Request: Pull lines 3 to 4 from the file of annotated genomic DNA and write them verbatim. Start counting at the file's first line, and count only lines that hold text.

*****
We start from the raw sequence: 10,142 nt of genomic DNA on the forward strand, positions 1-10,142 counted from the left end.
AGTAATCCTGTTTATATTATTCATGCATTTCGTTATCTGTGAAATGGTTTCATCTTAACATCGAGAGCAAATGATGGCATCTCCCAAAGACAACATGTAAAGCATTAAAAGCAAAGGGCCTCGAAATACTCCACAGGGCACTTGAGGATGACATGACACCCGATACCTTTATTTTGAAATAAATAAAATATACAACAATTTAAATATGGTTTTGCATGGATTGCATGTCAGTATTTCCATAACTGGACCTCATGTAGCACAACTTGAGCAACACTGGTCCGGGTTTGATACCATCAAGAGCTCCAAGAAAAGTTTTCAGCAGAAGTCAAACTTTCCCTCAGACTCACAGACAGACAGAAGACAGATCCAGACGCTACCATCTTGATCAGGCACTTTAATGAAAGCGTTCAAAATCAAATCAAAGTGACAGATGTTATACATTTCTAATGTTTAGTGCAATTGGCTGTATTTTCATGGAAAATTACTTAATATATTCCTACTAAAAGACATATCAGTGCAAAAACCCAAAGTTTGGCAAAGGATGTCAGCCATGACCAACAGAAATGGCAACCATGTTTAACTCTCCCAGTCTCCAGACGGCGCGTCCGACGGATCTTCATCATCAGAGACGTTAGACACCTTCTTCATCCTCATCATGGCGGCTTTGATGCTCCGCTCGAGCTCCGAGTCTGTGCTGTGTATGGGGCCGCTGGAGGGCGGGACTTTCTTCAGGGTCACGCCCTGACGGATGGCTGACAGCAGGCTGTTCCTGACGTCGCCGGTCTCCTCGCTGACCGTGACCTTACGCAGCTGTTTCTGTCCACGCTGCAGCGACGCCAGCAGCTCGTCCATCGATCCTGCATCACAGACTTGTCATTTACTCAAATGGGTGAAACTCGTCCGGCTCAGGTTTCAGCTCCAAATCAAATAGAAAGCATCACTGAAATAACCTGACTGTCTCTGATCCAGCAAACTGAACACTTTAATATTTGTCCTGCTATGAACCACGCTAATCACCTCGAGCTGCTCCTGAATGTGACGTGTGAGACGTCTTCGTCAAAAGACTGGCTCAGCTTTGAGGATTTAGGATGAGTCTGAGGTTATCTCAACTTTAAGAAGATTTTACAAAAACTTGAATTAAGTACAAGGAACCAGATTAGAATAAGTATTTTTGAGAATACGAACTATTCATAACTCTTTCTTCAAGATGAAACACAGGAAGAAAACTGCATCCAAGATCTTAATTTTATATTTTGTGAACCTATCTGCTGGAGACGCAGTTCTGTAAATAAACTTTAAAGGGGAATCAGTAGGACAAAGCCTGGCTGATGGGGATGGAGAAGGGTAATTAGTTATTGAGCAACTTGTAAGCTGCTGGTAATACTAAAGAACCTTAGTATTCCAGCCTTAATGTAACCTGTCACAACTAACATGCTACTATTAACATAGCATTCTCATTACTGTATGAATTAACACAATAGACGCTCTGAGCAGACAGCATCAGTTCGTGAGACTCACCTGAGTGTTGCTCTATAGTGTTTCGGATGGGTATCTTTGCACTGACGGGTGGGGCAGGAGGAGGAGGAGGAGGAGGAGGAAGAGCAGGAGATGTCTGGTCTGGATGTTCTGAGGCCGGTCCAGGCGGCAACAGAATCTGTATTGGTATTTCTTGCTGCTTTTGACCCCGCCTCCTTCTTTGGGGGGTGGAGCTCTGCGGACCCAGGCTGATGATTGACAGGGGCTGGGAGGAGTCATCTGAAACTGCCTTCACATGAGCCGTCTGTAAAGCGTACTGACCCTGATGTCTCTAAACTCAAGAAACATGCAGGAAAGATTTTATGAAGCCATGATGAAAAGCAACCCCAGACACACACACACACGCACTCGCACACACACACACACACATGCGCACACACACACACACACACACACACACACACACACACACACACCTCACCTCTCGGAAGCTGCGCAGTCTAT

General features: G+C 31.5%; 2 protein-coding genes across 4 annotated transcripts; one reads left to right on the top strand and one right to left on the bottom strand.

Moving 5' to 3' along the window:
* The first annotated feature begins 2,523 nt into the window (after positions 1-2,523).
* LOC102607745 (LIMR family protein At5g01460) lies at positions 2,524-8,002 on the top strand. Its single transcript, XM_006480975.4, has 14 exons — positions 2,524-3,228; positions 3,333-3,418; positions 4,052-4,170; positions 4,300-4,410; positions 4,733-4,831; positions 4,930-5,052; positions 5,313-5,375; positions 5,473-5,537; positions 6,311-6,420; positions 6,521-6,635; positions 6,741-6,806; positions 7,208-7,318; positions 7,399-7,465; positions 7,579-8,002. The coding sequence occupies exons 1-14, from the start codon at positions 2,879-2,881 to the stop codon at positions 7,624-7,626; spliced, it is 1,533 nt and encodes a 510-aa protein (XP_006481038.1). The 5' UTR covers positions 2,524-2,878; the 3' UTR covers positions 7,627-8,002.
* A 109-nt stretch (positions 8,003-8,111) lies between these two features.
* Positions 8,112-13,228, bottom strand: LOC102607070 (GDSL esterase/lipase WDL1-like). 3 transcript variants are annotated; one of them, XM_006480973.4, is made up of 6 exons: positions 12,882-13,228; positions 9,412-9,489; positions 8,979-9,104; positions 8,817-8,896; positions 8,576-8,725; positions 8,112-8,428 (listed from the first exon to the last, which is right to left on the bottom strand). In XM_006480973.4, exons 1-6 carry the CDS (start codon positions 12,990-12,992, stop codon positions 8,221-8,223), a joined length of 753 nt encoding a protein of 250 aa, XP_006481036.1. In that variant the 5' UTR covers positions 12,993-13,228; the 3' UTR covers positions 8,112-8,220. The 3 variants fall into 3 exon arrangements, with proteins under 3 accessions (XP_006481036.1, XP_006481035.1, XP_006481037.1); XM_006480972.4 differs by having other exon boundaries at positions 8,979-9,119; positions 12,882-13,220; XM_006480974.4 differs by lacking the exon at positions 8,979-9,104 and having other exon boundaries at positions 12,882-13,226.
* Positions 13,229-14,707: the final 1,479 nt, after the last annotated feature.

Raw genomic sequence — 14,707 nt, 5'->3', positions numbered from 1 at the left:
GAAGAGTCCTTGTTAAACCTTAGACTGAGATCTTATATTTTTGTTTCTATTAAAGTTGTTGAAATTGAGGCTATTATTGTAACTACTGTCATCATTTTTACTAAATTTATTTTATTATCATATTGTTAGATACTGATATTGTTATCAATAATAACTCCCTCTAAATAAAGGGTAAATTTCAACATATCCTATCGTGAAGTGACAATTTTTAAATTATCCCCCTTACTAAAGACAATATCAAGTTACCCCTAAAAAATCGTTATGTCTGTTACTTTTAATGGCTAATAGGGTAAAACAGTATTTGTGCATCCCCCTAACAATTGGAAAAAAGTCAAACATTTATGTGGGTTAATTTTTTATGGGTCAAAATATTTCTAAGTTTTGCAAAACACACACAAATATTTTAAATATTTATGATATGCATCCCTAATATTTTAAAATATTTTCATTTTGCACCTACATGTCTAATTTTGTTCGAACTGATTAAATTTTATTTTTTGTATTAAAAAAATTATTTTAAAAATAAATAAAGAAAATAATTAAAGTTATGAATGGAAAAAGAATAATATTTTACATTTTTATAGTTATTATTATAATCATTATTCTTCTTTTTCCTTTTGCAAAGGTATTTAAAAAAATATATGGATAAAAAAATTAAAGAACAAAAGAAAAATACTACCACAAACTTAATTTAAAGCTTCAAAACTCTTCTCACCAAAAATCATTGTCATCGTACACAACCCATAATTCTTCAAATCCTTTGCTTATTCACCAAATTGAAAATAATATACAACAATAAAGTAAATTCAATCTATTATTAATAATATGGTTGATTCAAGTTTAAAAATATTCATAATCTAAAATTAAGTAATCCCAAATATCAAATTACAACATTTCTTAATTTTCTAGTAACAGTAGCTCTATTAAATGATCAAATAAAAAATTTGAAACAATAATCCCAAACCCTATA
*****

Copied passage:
General features: G+C 31.5%; 2 protein-coding genes across 4 annotated transcripts; one reads left to right on the top strand and one right to left on the bottom strand.

Moving 5' to 3' along the window: